A fortnightly column reflecting on chapters of India’s political past that are relevant today.
In light of the recent developments, The Wire brings you a timeline of events of the 1992 incident and its immediate aftermath.
In the thirty-eighth episode of Jan Gan Man Ki Baat, Vinod Dua discusses the reopening of criminal conspiracy charges against L.K. Advani, Murli Manohar Joshi, Uma Bharti and others, and also explains why Vijay Mallya’s arrest and subsequent release is no cause for celebration.
What began under Zia-ul-Haq in Pakistan in 1977 is being repeated in India.
Babri Masjid Demolition A ‘National Crime,’ Said SC in Judgment Reviving Conspiracy Charges Against Advani
“Crimes that shake the secular fabric of the constitution have allegedly been committed almost 25 years ago,” the Supreme Court said.
The court has ordered that the trial, to be held in Lucknow, be completed in two years.
Throughout India’s freedom struggle, the RSS was subservient to the British, with its leadership prohibiting participation in mass movements.
Far from being a historical practice, vegetarianism in Gujarat is actually a state-sponsored value system that only became institutionalised under the BJP.
In the land of Periyar, speaking out against religion and God led to the killing of 31-year-old Farook Hameed.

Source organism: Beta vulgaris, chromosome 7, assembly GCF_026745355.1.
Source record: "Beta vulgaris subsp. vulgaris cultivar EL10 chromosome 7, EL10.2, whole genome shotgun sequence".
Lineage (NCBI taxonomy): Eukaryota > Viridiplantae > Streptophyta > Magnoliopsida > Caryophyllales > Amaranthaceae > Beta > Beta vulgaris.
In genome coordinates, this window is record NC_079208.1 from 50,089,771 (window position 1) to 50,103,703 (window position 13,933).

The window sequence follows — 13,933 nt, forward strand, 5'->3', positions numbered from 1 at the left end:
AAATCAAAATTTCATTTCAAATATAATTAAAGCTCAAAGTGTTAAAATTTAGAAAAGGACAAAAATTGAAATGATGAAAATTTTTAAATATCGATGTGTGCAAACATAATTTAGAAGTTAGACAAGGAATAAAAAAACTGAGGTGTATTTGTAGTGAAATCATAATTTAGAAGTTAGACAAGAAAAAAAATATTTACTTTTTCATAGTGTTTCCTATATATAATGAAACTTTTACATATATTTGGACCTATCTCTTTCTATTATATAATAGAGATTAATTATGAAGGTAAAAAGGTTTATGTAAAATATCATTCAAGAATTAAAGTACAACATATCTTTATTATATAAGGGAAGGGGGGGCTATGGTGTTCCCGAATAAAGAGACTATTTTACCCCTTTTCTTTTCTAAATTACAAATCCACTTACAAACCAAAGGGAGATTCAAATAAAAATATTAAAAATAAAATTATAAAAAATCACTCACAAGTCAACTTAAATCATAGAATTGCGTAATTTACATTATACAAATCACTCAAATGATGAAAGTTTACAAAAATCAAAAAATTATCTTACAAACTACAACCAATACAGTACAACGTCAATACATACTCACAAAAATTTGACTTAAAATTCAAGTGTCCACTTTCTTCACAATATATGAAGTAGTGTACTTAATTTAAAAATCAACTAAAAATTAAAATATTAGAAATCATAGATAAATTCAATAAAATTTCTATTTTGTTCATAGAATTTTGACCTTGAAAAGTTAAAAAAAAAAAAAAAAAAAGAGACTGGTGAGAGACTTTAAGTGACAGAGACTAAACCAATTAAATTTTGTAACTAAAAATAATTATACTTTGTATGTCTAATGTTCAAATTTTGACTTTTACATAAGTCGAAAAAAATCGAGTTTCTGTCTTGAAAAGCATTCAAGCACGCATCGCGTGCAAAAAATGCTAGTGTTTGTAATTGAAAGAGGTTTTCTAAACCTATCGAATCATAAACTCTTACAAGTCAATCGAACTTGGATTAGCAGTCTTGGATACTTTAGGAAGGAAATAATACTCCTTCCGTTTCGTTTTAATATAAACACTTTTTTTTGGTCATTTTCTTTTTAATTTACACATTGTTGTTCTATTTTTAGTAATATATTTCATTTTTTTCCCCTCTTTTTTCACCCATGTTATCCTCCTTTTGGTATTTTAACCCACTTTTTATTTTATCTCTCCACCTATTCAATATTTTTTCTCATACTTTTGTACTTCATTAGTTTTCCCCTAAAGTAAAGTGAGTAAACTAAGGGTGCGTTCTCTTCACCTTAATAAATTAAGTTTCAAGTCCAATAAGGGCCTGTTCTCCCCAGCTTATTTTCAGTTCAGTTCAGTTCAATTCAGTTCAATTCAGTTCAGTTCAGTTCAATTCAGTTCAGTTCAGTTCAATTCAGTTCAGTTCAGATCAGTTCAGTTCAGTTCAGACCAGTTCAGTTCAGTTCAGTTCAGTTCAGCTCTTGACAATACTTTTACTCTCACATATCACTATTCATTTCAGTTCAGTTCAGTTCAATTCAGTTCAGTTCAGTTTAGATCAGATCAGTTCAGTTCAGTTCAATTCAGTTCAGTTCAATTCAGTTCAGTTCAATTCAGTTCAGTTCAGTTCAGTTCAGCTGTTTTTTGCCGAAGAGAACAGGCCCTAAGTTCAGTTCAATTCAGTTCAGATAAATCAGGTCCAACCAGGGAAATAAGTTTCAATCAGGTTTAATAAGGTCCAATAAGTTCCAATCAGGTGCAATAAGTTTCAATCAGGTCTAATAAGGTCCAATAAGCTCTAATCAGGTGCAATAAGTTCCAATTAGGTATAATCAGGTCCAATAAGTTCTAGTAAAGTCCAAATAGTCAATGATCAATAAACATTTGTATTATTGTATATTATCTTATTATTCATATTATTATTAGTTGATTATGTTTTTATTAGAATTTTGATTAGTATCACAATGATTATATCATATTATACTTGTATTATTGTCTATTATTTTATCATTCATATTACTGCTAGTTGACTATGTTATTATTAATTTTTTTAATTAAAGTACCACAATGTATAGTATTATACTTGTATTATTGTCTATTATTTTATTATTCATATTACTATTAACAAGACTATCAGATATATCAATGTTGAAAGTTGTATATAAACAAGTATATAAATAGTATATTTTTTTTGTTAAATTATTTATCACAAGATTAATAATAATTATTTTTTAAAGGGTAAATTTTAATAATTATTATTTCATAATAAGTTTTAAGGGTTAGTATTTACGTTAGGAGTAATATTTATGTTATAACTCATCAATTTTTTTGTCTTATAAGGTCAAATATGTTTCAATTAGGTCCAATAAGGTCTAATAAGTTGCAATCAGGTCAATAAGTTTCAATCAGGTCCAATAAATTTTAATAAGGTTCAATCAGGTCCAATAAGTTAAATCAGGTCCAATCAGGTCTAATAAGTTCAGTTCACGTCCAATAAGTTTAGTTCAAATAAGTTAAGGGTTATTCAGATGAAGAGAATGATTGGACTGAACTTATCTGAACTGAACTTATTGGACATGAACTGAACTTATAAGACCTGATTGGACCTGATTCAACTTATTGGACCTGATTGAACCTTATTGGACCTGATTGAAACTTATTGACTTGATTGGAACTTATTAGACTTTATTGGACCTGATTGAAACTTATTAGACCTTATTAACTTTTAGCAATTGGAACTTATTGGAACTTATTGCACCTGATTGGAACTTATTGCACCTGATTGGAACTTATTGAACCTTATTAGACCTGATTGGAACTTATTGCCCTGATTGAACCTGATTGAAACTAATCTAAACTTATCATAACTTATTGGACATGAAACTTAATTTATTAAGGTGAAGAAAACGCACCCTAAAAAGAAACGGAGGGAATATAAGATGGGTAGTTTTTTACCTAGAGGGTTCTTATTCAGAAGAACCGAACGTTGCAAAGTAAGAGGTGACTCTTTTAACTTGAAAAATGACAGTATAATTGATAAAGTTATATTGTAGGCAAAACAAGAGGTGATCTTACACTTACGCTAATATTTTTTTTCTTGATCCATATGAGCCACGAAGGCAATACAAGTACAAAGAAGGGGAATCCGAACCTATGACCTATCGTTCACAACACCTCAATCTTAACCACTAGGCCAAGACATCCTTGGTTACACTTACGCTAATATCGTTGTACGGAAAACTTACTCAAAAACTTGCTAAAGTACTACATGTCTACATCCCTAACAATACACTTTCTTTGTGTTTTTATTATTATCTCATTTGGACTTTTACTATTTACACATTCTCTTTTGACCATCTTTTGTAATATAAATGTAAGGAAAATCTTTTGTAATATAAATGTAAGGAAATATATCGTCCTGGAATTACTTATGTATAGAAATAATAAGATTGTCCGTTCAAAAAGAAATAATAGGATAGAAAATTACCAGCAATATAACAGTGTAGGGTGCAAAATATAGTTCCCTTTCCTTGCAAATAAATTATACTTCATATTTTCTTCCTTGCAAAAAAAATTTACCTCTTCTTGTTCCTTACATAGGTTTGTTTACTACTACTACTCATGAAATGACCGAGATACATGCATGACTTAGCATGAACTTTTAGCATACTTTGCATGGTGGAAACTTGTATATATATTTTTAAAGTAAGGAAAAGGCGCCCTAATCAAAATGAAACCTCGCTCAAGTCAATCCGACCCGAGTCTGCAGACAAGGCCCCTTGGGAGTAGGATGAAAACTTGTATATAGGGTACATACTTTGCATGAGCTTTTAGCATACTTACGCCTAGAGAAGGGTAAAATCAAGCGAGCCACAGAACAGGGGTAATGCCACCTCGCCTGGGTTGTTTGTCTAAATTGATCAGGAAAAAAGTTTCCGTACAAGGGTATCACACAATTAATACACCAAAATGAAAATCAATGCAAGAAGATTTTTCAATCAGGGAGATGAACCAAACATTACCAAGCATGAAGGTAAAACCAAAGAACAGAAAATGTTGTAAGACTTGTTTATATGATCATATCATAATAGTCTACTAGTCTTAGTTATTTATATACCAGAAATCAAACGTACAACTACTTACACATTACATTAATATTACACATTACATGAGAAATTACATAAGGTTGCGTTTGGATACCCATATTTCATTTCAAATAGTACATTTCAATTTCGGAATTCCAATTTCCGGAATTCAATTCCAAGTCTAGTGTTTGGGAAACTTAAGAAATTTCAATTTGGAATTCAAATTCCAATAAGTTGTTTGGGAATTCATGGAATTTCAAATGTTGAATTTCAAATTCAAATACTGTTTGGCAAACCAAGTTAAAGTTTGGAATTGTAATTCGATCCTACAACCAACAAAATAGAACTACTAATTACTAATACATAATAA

A quotation supposedly culled from a speech by Thomas Babington Macaulay is a staple of social media forwards and has even been quoted by senior Indian politicians. But is it authentic?
In an explosive interview, the former BJP leader Arun Shourie hits out at Prime Minister Narendra Modi
NE Dispatch: NSG Security For Two Former Assam Chief Ministers Removed; Arunachal Village Razed by Fire
A round-up of what’s happening in India’s Northeast.
In his new book, Sanjaya Baru makes the convincing argument that Narasimha Rao’s reforms made 1991 as momentous a year as 1947 for India’s political history.
Beyond the personalities and the calculations at work in the NDTV-Chidambaram censorship affair, what we should indeed be mourning is the sudden death of liberalism.
The recent high court order vesting all decision-making powers with the lieutenant governor will interrupt the national capital’s progress on all fronts.
In India’s Long Road, Vijay Joshi takes his reader on an insightful journey through seven decades of economic history, pointing out what went wrong and how it could be made right.
In the summer of 2003, senior ministers like L.K. Advani and a number of Indian strategic commentators kept up a steady drumbeat calling for the country to send troops to help the Americans. But Vajpayee kept his cool and refused.
What is it with BJP ministers that an official visit to the United States persuades them that there is virtue in playing deputy sheriff to Uncle Sam?
His 2003 visit to the UK was a nerve-racking and politically fraught affair, writes Satyabrata Pal, who was India’s Deputy High Commissioner in London at the time.
The Prime Minister will be under tremendous pressure to create a broader climate for faster economic growth. So far, his ego has come in the way of personally reaching out to opposition leaders like Sonia Gandhi.
The party has been completely emasculated and a thorough review of the Bihar campaign is needed, say Advani, Joshi, Shanta Kumar and Yashwant Sinha
Even if Narendra Modi wanted to impose another Emergency, he says, it will not be easy. The media and the judiciary have learnt their lesson from that time and will not give in so easily.